Yesterday I took Iona to the supermarket, so I deemed it "Asda Day". This is a word that Iona has known for a couple of years now, I think, so it was a nice way of reinforcing her knowledge. We found a couple of foods that began with a, although as I was on a tight schedule to catch the only free bus home again we didn't have much time for education while there. When we got home I drew the Asda logo on a cardboard shelf unit that I'd built for her a few days ago, and encouraged her to colour it in, which she mostly did. In the afternoon I had intended to play shopping with Iona, using the till set that she bought last week with her Christmas money, but once again she didn't want to do what Mummy suggested!!!

Today I'd suggested to Iona that we have an "Astronaut Day", especially as lately she's been very keen on the idea of going in a rocket, and that idea appealed to her. I've run out of time now to feed back from that, but hopefully I'll manage a full report, plus photos, tomorrow.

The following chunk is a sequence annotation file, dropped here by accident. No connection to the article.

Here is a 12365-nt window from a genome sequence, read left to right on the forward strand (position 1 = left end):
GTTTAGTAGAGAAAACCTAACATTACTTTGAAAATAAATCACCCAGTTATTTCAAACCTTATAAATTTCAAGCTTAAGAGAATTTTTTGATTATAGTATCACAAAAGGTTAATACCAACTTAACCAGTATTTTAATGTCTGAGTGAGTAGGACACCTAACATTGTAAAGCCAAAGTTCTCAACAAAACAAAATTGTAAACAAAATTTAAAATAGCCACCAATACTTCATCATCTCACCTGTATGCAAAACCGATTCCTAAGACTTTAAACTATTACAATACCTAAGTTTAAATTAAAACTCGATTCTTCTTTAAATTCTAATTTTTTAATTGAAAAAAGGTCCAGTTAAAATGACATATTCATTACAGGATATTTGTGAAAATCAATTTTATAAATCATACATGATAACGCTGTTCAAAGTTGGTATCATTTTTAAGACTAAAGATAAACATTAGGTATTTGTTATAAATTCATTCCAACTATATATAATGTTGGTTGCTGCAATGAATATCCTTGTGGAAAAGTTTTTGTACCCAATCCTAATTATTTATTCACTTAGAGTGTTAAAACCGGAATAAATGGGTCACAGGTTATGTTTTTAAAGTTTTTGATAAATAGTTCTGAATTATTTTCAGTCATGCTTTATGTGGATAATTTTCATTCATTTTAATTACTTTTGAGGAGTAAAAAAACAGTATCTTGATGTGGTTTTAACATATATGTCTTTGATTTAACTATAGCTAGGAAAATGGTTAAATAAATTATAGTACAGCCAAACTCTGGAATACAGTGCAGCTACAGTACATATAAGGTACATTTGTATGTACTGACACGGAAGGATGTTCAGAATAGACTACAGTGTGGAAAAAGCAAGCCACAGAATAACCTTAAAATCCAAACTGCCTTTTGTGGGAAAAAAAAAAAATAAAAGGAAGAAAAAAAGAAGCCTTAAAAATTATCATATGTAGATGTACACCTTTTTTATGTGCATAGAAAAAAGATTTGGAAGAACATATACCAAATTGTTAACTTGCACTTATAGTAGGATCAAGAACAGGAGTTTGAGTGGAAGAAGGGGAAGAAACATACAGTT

Saturday, 7 January 2012

Letter of the Week: Alphabet Intro Week

One of my plans for this year is to help Iona develop her reading, using look-say (which is how I was taught when I was a year older than she is). As "Teach Your Baby to Read" (how I learned) seems a bit too structured for her I thought I might try Brightly Beaming Resources' Letter of the Week Preschool Curriculum. I liked the way this reinforces the letter being learned by introducing lots of different subjects beginning with that letter (e.g. apple, ambulance and Africa for "a"). Hopefully this will give enough variety over each week that she won't rebel and refuse to do anything I ask, like she did with lapbooking by the end of last year! The other thing that I particularly like about it is that it's free!!